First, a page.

ALERT: Canada’s Top Tech Stocks Are in a Free Fall!

Top TSX tech stocks like Shopify Inc (TSX:SHOP)(NYSE:SHOP) are losing steam.

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September was a brutal month for Canada’s top tech stocks. After getting off to a great start this year, the S&P/TSX Capped Information Technology Index fell 8.3% in September. Leading the slide was Shopify (TSX:SHOP)(NYSE:SHOP), which fell about 25%. Similar stocks like Lightspeed POS (TSX:LSPD) and Open Text (TSX:OTEX)(NASDAQ:OTEX) also tanked after rising considerably earlier in the year. Lightspeed’s September losses were a major disappointment after the company had one of the few successful tech IPOs of 2019, while Shopify’s decline was the first major interruption to its four-year bull run.

The question investors have to ask themselves is whether the recent dip is a temporary condition or a new normal. It’s undeniable that the TSX’s trendiest tech stocks have gotten expensive, which raises the possibility of continued losses. However, with strong growth metrics, these stocks could yet have upside potential.

In this article, I’ll discuss the three Canadian tech stocks that have fallen the most and analyze whether they have a chance of recovering.

Shopify tanks after hitting record highs

Shopify has been one of the most popular Canadian tech stocks since its 2015 IPO, when it debuted for $17 and closed its first day of trading at $35. Since then, it has risen over 1,000%, making it a 10-bagger. For the longest time, Shopify’s rise to the top was largely uninterrupted, with few notable dips. In September, however, the stock fell 25%.

Possible reasons for Shopify’s decline include a steep valuation and decelerating growth. Trading at 36 times sales and 21 times book value, Shopify is easily one of the most expensive stocks on the TSX. Although it has strong growth — revenue grew at 48% year over year in the most recent quarter — that growth has been decelerating. In past quarters, Shopify was growing sales at 60% year over year; the latest figures are a far cry from that. If further deceleration occurs, then a 36 price-to-sales ratio will be hard to justify, to say the least.

Lightspeed struggles to regain momentum

Lightspeed was one of the most successful tech IPOs of 2019, rising over 100% in the months after its offering. In September, however, the stock started losing ground, likely being impacted by the selloff in Shopify shares.

Lightspeed has several things going for it, that provide optimism for it regaining ground. The stock is cheaper than Shopify — although still expensive — and it posted solid revenue growth (36% year over year) in its most recent quarter. The company is already processing $13 billion worth of transactions in 100 different countries globally, which shows that it is rapidly gaining market share. The point-of-sale industry is expected to grow at 11.6% annually for the next few years, which means that Lightspeed is in a solid industry where there is plenty of room to grow. However, with a price-to-sales ratio of 30, this stock is mighty expensive and may have a hard time justifying its asking price.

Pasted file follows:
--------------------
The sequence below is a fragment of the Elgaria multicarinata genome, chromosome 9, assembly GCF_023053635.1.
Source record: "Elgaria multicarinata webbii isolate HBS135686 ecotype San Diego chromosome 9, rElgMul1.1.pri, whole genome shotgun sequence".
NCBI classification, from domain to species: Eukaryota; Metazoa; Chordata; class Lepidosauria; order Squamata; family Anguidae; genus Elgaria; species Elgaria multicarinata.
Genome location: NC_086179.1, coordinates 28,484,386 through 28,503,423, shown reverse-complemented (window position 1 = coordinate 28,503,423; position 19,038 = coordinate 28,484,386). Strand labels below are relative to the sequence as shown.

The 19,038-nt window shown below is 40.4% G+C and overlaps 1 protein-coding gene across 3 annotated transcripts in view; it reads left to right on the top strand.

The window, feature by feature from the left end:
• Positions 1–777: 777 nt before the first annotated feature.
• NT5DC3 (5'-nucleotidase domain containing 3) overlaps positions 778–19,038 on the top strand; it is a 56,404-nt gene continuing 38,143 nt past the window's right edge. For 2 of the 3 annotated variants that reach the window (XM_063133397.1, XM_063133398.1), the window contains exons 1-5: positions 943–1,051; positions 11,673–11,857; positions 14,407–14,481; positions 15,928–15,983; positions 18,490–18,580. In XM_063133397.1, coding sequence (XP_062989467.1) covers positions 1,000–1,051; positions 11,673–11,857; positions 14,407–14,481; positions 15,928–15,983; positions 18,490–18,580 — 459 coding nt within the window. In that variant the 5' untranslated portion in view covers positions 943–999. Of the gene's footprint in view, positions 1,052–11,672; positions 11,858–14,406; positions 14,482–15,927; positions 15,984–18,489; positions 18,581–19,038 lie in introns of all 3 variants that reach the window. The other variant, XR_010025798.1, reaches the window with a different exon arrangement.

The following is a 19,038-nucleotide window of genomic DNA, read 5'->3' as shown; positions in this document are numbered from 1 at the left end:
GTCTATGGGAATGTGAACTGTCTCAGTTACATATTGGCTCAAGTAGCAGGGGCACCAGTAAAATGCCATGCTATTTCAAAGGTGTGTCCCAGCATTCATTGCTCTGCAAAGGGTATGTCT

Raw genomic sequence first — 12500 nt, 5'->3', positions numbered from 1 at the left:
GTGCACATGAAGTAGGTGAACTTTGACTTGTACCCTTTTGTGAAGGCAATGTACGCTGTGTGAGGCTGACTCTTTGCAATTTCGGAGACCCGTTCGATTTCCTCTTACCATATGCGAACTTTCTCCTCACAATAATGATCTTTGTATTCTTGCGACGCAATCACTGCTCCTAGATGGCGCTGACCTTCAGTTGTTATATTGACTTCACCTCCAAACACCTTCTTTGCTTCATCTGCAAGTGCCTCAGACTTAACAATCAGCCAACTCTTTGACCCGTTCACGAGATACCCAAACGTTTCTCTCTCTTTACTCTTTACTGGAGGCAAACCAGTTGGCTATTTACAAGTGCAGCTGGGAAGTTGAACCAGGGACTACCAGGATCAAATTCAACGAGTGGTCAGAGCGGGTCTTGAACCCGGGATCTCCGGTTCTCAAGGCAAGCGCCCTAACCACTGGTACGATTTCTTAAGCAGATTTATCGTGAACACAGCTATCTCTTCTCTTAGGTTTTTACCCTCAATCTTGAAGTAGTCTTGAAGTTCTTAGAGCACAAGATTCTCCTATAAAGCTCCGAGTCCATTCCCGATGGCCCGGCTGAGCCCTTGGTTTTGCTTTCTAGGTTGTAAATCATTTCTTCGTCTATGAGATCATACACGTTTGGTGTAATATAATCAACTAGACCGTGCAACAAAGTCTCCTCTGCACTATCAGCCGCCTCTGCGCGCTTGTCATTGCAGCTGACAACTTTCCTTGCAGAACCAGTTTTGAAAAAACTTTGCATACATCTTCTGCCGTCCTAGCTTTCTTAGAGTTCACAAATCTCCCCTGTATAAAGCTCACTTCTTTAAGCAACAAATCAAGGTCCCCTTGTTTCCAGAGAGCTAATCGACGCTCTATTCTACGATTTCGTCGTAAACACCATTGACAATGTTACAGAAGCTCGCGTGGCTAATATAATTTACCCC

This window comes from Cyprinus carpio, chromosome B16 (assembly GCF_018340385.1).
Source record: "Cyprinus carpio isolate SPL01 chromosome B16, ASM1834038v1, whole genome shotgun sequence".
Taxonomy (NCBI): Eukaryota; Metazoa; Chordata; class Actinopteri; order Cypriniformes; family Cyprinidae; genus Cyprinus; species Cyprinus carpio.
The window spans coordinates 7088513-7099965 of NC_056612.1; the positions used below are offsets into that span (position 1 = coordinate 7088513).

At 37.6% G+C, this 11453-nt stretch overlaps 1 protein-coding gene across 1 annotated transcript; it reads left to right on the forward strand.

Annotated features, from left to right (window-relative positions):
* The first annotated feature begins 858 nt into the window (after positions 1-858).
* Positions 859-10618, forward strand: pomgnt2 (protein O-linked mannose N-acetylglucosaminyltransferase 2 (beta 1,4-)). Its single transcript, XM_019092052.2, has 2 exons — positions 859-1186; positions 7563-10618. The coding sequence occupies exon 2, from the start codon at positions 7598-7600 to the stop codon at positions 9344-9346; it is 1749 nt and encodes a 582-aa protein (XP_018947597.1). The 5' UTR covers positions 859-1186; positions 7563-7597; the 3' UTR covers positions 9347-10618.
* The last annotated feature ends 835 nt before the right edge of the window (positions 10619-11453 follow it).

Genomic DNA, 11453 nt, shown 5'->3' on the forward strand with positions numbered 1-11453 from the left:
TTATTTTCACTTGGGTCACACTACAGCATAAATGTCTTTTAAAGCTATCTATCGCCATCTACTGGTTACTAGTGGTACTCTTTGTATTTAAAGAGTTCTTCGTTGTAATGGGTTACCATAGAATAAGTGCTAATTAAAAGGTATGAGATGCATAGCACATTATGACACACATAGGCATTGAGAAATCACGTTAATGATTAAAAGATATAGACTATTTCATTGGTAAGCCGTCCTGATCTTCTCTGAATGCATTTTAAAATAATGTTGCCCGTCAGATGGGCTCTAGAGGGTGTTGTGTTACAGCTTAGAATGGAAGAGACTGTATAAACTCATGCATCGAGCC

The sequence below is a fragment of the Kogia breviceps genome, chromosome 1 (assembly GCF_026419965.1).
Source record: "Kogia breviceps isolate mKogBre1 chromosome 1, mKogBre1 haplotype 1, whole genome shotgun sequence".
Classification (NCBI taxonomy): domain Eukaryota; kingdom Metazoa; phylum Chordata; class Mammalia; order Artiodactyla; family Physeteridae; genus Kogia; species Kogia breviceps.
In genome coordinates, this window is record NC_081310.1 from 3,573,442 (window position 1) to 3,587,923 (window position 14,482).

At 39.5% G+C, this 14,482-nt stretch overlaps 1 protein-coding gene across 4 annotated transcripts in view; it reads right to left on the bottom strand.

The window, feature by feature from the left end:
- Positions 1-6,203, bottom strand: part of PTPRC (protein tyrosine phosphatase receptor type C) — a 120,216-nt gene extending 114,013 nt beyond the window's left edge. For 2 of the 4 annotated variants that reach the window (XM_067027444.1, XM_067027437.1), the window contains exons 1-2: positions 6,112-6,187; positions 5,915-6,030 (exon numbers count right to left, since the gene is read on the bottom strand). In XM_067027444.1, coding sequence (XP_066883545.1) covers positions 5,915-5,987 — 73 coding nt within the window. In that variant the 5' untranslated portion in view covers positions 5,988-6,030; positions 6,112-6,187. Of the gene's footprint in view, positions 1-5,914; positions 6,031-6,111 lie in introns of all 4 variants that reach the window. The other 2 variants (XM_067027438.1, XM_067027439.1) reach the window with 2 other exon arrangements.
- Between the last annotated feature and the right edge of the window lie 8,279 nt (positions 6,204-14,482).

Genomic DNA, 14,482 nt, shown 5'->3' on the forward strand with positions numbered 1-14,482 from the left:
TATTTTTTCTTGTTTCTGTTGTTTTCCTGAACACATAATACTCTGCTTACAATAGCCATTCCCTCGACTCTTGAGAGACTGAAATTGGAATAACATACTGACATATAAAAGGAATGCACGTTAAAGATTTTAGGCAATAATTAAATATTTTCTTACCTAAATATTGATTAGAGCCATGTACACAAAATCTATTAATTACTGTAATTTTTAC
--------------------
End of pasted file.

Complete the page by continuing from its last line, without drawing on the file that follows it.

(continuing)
Open Text loses ground

Open Text is another tech company that’s been losing ground recently, having fallen 7.4% since July 29. Unlike Shopify and Lightspeed, Open Text is not insanely valued. With a P/E ratio of 38, it’s actually relatively cheap for a tech stock. However, it also has much weaker growth metrics than the other two stocks mentioned in this article, having grown its earnings by just 16% in its most recent quarter. Granted, that’s a fairly solid growth rate overall. However, it’s not exactly the kind of frothy growth that investors expect from hot tech stocks, which might explain why this stock has been treading water for most of this year.

This article represents the opinion of the writer, who may disagree with the “official” recommendation position of a Motley Fool premium service or advisor. We’re Motley! Questioning an investing thesis — even one of our own — helps us all think critically about investing and make decisions that help us become smarter, happier, and richer, so we sometimes publish articles that may not be in line with recommendations, rankings or other content.

Fool contributor Andrew Button has no position in any of the stocks mentioned. Tom Gardner owns shares of Shopify. The Motley Fool owns shares of Lightspeed POS Inc, Shopify, and Shopify. Open Text and Shopify are recommendations of Stock Advisor Canada.

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